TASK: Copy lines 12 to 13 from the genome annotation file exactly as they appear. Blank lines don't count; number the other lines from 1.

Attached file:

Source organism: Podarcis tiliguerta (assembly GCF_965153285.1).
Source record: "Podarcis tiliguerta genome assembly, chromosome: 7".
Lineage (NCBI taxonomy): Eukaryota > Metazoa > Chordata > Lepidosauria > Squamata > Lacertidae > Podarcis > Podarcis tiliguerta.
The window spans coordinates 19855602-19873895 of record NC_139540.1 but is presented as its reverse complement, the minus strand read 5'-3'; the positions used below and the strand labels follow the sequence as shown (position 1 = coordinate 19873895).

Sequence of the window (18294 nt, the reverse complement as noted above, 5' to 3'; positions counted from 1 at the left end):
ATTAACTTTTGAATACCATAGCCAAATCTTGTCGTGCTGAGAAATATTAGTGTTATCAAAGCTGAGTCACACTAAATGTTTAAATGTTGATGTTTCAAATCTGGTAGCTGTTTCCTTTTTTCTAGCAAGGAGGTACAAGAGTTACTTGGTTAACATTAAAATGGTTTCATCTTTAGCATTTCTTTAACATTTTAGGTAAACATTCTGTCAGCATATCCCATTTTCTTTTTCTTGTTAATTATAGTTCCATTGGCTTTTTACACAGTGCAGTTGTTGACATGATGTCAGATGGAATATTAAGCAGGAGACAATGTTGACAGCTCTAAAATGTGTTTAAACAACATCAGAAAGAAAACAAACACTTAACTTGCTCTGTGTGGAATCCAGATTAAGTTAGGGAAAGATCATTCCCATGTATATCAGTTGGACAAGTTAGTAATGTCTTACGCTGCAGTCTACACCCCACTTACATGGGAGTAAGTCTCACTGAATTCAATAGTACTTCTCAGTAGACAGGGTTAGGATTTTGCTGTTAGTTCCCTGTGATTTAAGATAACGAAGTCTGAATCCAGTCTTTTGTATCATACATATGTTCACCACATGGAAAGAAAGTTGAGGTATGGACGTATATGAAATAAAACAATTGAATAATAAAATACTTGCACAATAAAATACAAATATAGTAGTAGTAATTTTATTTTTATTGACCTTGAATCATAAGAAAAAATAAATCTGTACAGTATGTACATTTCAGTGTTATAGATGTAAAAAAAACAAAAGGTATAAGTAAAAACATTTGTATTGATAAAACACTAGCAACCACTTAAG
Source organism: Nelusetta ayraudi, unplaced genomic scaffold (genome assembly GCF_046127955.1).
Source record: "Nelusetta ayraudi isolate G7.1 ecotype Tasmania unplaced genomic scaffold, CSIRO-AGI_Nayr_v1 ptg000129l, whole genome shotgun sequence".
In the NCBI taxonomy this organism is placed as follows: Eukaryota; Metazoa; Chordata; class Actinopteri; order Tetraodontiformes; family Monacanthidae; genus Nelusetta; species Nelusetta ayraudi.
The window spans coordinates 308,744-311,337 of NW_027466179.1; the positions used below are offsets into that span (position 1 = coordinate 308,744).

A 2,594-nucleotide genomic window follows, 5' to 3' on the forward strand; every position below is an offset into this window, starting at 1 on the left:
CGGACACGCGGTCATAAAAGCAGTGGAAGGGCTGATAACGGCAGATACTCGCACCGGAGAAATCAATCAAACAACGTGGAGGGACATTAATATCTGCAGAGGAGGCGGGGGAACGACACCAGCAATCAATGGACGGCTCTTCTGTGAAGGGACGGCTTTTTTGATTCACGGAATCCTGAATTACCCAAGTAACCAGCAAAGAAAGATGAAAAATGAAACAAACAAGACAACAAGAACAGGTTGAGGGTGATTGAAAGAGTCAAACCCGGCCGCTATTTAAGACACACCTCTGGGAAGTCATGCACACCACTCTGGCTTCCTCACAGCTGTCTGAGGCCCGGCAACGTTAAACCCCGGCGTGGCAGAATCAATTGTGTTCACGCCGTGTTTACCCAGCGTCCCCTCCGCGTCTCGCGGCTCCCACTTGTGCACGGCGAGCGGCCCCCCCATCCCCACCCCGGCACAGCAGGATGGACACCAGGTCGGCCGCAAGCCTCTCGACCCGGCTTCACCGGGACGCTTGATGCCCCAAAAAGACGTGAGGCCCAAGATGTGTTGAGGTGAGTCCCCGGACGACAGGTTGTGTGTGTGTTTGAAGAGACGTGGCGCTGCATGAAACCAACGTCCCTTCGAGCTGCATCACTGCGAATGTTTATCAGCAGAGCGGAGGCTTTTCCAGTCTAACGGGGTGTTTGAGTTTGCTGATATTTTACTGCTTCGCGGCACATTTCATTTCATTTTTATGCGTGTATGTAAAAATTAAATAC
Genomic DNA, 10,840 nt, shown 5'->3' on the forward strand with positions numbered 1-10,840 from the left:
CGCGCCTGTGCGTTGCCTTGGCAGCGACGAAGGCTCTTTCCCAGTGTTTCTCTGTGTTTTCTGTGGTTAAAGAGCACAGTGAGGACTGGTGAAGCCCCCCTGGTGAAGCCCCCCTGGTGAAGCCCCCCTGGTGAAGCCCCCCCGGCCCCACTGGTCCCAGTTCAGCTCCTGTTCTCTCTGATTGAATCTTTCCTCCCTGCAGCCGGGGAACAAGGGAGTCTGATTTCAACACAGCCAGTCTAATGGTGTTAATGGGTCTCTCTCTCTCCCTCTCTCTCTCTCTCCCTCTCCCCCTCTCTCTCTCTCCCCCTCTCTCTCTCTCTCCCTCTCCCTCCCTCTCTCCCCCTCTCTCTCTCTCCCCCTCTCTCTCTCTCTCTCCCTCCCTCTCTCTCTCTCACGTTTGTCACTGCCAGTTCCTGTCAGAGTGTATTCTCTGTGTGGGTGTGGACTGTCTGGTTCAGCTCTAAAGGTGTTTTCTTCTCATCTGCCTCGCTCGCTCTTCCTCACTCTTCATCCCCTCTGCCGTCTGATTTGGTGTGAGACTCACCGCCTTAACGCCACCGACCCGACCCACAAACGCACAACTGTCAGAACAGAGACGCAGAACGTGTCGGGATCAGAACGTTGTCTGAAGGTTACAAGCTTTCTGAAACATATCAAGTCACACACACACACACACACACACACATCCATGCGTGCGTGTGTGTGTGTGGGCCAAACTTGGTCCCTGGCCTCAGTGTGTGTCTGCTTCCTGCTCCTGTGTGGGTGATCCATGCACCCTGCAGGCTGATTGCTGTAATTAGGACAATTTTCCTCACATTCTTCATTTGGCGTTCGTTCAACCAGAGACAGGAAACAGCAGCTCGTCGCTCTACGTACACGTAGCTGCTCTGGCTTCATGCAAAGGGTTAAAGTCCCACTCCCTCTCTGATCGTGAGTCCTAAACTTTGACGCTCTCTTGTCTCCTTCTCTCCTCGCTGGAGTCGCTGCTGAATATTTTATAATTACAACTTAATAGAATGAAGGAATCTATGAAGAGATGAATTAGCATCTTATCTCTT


CGGACACGCGGTCATAAAAGCAGTGGAAGGGCTGATAACGGCAGATACTCGCACCGGAGAAATCAATCAAACAACGTGGAGGGACATTAATATCTGCAGAGGAGGCGGGGGAACGACACCAGCAATCAATGGACGGCTCTTCTGTGAAGGGACGGCTTTTTTGATTCACGGAATCCTGAATTACCCAAGTAACCAGCAAAGAAAGATGAAAAATGAAACAAACAAGACAACAAGAACAGGTTGAGGGTGATTGAAAGAGTCAAACCCGGCCGCTATTTAAGACACACCTCTGGGAAGTCATGCACACCACTCTGGCTTCCTCACAGCTGTCTGAGGCCCGGCAACGTTAAACCCCGGCGTGGCAGAATCAATTGTGTTCACGCCGTGTTTACCCAGCGTCCCCTCCGCGTCTCGCGGCTCCCACTTGTGCACGGCGAGCGGCCCCCCCATCCCCACCCCGGCACAGCAGGATGGACACCAGGTCGGCCGCAAGCCTCTCGACCCGGCTTCACCGGGACGCTTGATGCCCCAAAAAGACGTGAGGCCCAAGATGTGTTGAGGTGAGTCCCCGGACGACAGGTTGTGTGTGTGTTTGAAGAGACGTGGCGCTGCATGAAACCAACGTCCCTTCGAGCTGCATCACTGCGAATGTTTATCAGCAGAGCGGAGGCTTTTCCAGTCTAACGGGGTGTTTGAGTTTGCTGATATTTTACTGCTTCGCGGCACATTTCATTTCATTTTTATGCGTGTATGTAAAAATTAAATAC
Genomic DNA, 10,840 nt, shown 5'->3' on the forward strand with positions numbered 1-10,840 from the left: